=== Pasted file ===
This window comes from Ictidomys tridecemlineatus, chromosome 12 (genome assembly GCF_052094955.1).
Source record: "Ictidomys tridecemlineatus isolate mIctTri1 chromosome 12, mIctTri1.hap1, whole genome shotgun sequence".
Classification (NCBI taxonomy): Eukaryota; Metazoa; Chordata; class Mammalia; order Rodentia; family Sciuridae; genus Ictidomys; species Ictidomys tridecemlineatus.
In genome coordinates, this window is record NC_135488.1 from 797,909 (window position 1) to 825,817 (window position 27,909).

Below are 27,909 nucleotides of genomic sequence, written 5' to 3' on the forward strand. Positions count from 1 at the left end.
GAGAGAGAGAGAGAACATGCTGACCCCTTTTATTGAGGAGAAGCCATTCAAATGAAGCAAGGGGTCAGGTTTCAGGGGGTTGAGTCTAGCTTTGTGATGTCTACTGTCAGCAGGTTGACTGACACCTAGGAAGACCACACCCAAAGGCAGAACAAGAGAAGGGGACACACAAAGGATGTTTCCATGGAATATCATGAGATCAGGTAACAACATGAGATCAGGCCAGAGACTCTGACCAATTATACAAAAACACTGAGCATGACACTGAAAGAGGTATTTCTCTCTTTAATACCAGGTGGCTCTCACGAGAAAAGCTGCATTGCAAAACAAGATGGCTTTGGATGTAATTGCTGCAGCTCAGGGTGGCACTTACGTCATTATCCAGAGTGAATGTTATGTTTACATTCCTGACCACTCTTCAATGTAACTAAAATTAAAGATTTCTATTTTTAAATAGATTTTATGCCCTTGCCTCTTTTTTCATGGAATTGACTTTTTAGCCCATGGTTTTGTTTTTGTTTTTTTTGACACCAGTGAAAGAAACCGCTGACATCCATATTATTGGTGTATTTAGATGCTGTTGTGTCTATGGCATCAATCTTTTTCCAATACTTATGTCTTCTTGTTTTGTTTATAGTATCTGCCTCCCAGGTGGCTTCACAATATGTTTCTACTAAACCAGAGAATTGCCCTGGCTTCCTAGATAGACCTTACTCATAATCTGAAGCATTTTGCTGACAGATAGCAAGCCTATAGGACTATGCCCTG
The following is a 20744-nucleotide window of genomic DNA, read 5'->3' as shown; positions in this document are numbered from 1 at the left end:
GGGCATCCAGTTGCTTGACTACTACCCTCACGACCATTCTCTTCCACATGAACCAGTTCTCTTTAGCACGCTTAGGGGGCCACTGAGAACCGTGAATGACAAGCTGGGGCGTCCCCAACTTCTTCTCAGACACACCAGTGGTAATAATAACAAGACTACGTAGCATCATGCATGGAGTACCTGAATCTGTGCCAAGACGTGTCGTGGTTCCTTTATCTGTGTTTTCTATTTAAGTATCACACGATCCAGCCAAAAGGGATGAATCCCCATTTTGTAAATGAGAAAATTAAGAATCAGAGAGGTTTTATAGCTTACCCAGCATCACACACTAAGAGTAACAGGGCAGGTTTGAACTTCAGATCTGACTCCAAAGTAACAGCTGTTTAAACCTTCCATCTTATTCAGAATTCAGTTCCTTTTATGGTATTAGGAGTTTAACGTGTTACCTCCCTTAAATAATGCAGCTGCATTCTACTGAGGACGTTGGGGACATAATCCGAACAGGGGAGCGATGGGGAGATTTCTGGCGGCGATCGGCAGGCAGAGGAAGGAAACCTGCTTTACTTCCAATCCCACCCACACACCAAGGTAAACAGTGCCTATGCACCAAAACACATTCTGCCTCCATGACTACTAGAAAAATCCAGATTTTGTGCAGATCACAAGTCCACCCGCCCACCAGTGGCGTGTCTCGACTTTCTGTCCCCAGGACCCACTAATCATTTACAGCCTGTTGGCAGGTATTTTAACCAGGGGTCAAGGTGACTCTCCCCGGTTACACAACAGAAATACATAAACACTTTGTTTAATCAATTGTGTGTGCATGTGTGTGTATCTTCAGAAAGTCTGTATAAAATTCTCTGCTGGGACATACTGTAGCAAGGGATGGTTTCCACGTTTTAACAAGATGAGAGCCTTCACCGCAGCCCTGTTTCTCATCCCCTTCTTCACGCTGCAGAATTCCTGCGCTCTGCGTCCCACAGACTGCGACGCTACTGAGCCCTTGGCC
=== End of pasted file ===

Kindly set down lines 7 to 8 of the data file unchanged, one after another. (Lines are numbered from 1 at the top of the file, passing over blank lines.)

The following is a 20744-nucleotide window of genomic DNA, read 5'->3' as shown; positions in this document are numbered from 1 at the left end:
GGGCATCCAGTTGCTTGACTACTACCCTCACGACCATTCTCTTCCACATGAACCAGTTCTCTTTAGCACGCTTAGGGGGCCACTGAGAACCGTGAATGACAAGCTGGGGCGTCCCCAACTTCTTCTCAGACACACCAGTGGTAATAATAACAAGACTACGTAGCATCATGCATGGAGTACCTGAATCTGTGCCAAGACGTGTCGTGGTTCCTTTATCTGTGTTTTCTATTTAAGTATCACACGATCCAGCCAAAAGGGATGAATCCCCATTTTGTAAATGAGAAAATTAAGAATCAGAGAGGTTTTATAGCTTACCCAGCATCACACACTAAGAGTAACAGGGCAGGTTTGAACTTCAGATCTGACTCCAAAGTAACAGCTGTTTAAACCTTCCATCTTATTCAGAATTCAGTTCCTTTTATGGTATTAGGAGTTTAACGTGTTACCTCCCTTAAATAATGCAGCTGCATTCTACTGAGGACGTTGGGGACATAATCCGAACAGGGGAGCGATGGGGAGATTTCTGGCGGCGATCGGCAGGCAGAGGAAGGAAACCTGCTTTACTTCCAATCCCACCCACACACCAAGGTAAACAGTGCCTATGCACCAAAACACATTCTGCCTCCATGACTACTAGAAAAATCCAGATTTTGTGCAGATCACAAGTCCACCCGCCCACCAGTGGCGTGTCTCGACTTTCTGTCCCCAGGACCCACTAATCATTTACAGCCTGTTGGCAGGTATTTTAACCAGGGGTCAAGGTGACTCTCCCCGGTTACACAACAGAAATACATAAACACTTTGTTTAATCAATTGTGTGTGCATGTGTGTGTATCTTCAGAAAGTCTGTATAAAATTCTCTGCTGGGACATACTGTAGCAAGGGATGGTTTCCACGTTTTAACAAGATGAGAGCCTTCACCGCAGCCCTGTTTCTCATCCCCTTCTTCACGCTGCAGAATTCCTGCGCTCTGCGTCCCACAGACTGCGACGCTACTGAGCCCTTGGCC